Employee Engagement: Start with a Strategy & Measure What Matters






I’m excited to announce that we are publishing a new Bersin blueprint (collection of reports, tools, and case studies) focused on designing and implementing an employee engagement strategy. In doing the research, talking to practitioners, and creating these reports and tools, many important insights emerged. But one of the most essential points was the importance of sitting down and thinking hard about why an organization wants to measure employee engagement and what it intends to do with the information.


Designing a Strategy


When organizations decide to assess employee engagement, many start by simply searching for an engagement survey vendor. They quickly learn, however, that there are a plethora of choices, each with its own theories about and approaches to employee engagement. Further, unless an organization understands what it wants to measure—and why—surveying employees may cause more problems than it solves. Organizations should be prepared to take action on the feedback they gather in order to show employees that they have been heard and their voices count. Otherwise, surveying can actually decrease engagement, because employees may feel as if their time has been wasted and the company does not value their input.


A more effective approach is to start by identifying the organization’s most pressing employee challenges. Leaders can then decide which of those concerns they are willing and able to address. Keeping the focus aligned to the company’s business goals is also crucial. Targeting efforts in these ways will allow organizations to create a customized approach based on their most important engagement drivers. Only then can organizations prepare to actually measure employee engagement and take action based on the results.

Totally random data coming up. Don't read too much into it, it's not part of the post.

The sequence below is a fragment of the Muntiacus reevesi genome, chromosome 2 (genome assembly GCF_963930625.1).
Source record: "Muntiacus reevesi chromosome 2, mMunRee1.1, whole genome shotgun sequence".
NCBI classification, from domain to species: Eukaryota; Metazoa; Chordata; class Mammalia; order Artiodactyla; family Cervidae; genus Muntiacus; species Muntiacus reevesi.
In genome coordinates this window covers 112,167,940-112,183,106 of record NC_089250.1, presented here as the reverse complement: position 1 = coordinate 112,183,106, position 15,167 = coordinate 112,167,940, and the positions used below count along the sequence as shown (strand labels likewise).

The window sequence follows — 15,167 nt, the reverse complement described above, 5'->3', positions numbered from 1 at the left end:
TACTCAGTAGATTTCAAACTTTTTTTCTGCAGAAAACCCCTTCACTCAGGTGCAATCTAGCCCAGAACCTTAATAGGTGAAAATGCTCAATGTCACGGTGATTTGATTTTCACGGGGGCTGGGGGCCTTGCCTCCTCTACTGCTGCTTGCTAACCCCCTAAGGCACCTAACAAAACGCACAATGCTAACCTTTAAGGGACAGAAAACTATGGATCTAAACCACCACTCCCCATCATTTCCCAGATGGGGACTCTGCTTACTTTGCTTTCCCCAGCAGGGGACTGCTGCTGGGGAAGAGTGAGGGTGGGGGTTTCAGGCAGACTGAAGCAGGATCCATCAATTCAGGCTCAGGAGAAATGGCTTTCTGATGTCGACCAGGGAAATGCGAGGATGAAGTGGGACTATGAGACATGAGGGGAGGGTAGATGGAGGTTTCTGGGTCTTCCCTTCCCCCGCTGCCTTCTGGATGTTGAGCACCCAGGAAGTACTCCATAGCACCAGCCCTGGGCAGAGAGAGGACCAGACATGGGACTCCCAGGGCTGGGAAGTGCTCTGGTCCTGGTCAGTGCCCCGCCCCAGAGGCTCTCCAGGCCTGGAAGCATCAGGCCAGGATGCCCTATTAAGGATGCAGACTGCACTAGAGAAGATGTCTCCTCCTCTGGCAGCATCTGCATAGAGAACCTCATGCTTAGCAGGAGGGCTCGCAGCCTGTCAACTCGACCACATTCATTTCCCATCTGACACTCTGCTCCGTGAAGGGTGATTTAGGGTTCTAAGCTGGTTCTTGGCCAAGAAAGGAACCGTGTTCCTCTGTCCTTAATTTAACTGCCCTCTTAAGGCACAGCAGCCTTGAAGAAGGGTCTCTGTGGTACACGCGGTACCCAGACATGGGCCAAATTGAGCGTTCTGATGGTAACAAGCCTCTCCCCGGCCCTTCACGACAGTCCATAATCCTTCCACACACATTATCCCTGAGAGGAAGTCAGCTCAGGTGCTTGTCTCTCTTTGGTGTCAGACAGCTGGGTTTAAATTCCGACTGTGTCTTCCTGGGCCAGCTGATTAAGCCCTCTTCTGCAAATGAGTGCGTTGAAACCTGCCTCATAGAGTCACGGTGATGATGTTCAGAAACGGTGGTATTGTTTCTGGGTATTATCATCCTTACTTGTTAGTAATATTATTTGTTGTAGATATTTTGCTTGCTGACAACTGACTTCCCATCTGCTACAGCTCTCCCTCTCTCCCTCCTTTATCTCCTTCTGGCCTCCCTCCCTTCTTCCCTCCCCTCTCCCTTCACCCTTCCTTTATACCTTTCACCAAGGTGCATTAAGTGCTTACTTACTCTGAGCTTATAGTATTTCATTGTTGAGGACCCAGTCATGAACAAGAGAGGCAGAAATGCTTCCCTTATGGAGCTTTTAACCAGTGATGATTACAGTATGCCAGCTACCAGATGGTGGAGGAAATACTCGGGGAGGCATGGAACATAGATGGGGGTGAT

Our new report, Designing an Employee Engagement Strategy, describes a three-stage employee engagement design process to assist organizations in creating and implementing their own engagement strategies. Because employees, their work, and an organizations priorities change over time, this is a dynamic process that should evolve with a company and its goals. Addressing these foundational issues will allow organizations to collect and track data that can provide insight into performance over time and inform adjustments that might be needed as existing challenges are addressed and new ones emerge.





Making Sense of the Options


As highlighted in our Evaluating Employee Engagement Measurement Options report, the three approaches to measuring engagement most commonly used by practitioners are surveys, interviews, and internal and external data analysis. Annual surveys are, by far, the most common approach to measuring employee engagement. However, rapidly evolving technology has created the ability to conduct shorter, more frequent pulse surveys. Interviews (e.g., stay interviews, exit interviews, focus groups) can be a more personal way to understand what keeps employees engaged. Finally, content analyzing internal and external data gathered through employee communication portals can prove useful to learning what is at the forefront of employees’ minds.


Navigating the Vendor Landscape


Focusing on the vendors that primarily operate in the employee survey space, our report, Navigating the Market for Measuring Employee Engagement, helps organizations to make sense of the complex and far-reaching engagement assessment arena.